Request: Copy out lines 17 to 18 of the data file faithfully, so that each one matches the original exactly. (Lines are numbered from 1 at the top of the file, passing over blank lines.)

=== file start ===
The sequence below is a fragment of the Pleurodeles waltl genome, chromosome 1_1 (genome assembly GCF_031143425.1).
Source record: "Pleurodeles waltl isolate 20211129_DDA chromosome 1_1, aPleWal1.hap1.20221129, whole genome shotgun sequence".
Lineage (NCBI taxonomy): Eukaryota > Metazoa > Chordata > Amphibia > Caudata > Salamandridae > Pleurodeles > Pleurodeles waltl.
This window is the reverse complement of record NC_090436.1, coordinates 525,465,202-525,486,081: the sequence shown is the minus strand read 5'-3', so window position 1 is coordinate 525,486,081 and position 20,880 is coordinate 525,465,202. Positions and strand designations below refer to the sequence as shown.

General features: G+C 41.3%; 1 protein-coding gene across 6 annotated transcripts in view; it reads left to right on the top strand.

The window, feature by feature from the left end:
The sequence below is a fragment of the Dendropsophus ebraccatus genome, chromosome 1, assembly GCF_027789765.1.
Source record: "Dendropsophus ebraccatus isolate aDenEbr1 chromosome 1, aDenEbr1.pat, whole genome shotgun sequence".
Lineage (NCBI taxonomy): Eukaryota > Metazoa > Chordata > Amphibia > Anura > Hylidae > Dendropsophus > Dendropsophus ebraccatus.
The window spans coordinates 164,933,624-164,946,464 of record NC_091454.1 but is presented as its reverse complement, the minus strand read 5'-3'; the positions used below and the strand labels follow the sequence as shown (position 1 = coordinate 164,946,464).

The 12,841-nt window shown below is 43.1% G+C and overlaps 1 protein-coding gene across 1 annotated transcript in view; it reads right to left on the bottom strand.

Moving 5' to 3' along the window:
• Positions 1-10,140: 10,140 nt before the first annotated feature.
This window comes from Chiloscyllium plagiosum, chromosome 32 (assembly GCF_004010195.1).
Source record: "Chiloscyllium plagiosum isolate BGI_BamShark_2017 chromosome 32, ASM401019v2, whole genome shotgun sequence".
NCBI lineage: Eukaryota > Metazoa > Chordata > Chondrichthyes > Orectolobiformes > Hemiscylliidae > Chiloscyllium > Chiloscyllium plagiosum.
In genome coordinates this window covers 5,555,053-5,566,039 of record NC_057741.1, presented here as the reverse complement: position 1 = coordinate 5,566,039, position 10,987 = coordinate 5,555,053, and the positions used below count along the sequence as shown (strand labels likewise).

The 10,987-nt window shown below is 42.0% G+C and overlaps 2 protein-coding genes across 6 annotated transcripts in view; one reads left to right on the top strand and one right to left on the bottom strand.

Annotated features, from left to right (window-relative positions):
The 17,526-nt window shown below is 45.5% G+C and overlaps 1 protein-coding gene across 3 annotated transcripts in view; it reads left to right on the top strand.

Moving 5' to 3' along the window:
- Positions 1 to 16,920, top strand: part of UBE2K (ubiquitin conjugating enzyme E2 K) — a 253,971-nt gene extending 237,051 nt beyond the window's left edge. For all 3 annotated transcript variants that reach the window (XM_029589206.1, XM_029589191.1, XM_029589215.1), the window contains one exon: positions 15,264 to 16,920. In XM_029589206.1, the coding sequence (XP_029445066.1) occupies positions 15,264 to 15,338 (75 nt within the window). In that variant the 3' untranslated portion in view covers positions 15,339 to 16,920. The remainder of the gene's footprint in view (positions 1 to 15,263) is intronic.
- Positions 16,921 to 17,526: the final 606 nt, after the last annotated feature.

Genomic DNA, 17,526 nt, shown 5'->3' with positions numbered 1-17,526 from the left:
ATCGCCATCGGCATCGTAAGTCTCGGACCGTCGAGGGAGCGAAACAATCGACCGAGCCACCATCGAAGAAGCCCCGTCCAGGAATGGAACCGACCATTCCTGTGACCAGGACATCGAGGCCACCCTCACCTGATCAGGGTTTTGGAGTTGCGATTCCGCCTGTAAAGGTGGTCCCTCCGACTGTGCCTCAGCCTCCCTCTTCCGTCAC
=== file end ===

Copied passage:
In genome coordinates this window covers 5,555,053-5,566,039 of record NC_057741.1, presented here as the reverse complement: position 1 = coordinate 5,566,039, position 10,987 = coordinate 5,555,053, and the positions used below count along the sequence as shown (strand labels likewise).

The 10,987-nt window shown below is 42.0% G+C and overlaps 2 protein-coding genes across 6 annotated transcripts in view; one reads left to right on the top strand and one right to left on the bottom strand.